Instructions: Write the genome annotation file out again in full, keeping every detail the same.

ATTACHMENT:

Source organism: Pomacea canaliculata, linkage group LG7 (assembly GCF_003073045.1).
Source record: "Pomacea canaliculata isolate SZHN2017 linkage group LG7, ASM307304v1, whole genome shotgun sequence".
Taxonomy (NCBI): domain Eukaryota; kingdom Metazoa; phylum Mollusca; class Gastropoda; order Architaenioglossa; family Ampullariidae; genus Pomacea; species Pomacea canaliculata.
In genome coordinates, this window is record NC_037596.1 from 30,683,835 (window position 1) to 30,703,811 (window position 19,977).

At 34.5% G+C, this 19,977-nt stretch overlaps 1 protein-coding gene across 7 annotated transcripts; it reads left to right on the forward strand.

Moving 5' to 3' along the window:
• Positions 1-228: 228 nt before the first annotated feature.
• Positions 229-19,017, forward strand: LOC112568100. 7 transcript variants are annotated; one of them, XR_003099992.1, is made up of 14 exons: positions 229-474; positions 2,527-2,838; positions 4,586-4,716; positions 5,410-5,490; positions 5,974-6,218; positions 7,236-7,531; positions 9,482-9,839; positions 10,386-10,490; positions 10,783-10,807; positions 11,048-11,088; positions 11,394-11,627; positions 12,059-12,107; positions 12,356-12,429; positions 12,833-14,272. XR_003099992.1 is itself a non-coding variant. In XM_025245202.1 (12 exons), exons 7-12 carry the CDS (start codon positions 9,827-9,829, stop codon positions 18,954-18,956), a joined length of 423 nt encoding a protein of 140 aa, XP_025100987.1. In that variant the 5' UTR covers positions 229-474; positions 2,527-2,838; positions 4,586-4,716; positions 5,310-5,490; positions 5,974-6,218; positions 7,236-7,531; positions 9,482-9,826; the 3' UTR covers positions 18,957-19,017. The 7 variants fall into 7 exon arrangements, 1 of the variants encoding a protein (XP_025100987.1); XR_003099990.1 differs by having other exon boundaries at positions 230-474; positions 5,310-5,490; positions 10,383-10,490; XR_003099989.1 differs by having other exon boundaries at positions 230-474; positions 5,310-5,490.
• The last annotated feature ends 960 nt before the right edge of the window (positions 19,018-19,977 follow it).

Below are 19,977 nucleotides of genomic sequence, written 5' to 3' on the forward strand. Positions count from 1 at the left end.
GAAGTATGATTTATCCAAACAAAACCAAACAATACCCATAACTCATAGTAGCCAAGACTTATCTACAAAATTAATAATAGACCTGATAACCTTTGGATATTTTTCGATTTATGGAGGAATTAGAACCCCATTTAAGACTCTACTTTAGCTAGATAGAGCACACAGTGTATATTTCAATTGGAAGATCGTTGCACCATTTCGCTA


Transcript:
Source organism: Pomacea canaliculata, linkage group LG7 (assembly GCF_003073045.1).
Source record: "Pomacea canaliculata isolate SZHN2017 linkage group LG7, ASM307304v1, whole genome shotgun sequence".
Taxonomy (NCBI): domain Eukaryota; kingdom Metazoa; phylum Mollusca; class Gastropoda; order Architaenioglossa; family Ampullariidae; genus Pomacea; species Pomacea canaliculata.
In genome coordinates, this window is record NC_037596.1 from 30,683,835 (window position 1) to 30,703,811 (window position 19,977).

At 34.5% G+C, this 19,977-nt stretch overlaps 1 protein-coding gene across 7 annotated transcripts; it reads left to right on the forward strand.

Moving 5' to 3' along the window:
• Positions 1-228: 228 nt before the first annotated feature.
• Positions 229-19,017, forward strand: LOC112568100. 7 transcript variants are annotated; one of them, XR_003099992.1, is made up of 14 exons: positions 229-474; positions 2,527-2,838; positions 4,586-4,716; positions 5,410-5,490; positions 5,974-6,218; positions 7,236-7,531; positions 9,482-9,839; positions 10,386-10,490; positions 10,783-10,807; positions 11,048-11,088; positions 11,394-11,627; positions 12,059-12,107; positions 12,356-12,429; positions 12,833-14,272. XR_003099992.1 is itself a non-coding variant. In XM_025245202.1 (12 exons), exons 7-12 carry the CDS (start codon positions 9,827-9,829, stop codon positions 18,954-18,956), a joined length of 423 nt encoding a protein of 140 aa, XP_025100987.1. In that variant the 5' UTR covers positions 229-474; positions 2,527-2,838; positions 4,586-4,716; positions 5,310-5,490; positions 5,974-6,218; positions 7,236-7,531; positions 9,482-9,826; the 3' UTR covers positions 18,957-19,017. The 7 variants fall into 7 exon arrangements, 1 of the variants encoding a protein (XP_025100987.1); XR_003099990.1 differs by having other exon boundaries at positions 230-474; positions 5,310-5,490; positions 10,383-10,490; XR_003099989.1 differs by having other exon boundaries at positions 230-474; positions 5,310-5,490.
• The last annotated feature ends 960 nt before the right edge of the window (positions 19,018-19,977 follow it).

Below are 19,977 nucleotides of genomic sequence, written 5' to 3' on the forward strand. Positions count from 1 at the left end.
GAAGTATGATTTATCCAAACAAAACCAAACAATACCCATAACTCATAGTAGCCAAGACTTATCTACAAAATTAATAATAGACCTGATAACCTTTGGATATTTTTCGATTTATGGAGGAATTAGAACCCCATTTAAGACTCTACTTTAGCTAGATAGAGCACACAGTGTATATTTCAATTGGAAGATCGTTGCACCATTTCGCTA